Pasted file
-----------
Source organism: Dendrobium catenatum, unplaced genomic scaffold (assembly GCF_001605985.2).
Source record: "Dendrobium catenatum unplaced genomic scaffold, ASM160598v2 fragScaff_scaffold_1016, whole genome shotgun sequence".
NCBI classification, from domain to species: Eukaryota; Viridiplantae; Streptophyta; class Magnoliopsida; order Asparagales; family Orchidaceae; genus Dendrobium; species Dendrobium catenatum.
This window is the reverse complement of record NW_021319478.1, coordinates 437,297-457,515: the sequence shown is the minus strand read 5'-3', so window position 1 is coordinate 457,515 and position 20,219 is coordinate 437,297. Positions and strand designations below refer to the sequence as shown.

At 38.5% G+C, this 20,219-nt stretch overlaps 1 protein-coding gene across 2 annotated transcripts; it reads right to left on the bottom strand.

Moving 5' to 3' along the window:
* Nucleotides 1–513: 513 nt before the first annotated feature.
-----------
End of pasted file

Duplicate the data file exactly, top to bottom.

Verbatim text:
Source organism: Dendrobium catenatum, unplaced genomic scaffold (assembly GCF_001605985.2).
Source record: "Dendrobium catenatum unplaced genomic scaffold, ASM160598v2 fragScaff_scaffold_1016, whole genome shotgun sequence".
NCBI classification, from domain to species: Eukaryota; Viridiplantae; Streptophyta; class Magnoliopsida; order Asparagales; family Orchidaceae; genus Dendrobium; species Dendrobium catenatum.
This window is the reverse complement of record NW_021319478.1, coordinates 437,297-457,515: the sequence shown is the minus strand read 5'-3', so window position 1 is coordinate 457,515 and position 20,219 is coordinate 437,297. Positions and strand designations below refer to the sequence as shown.

At 38.5% G+C, this 20,219-nt stretch overlaps 1 protein-coding gene across 2 annotated transcripts; it reads right to left on the bottom strand.

Moving 5' to 3' along the window:
* Nucleotides 1–513: 513 nt before the first annotated feature.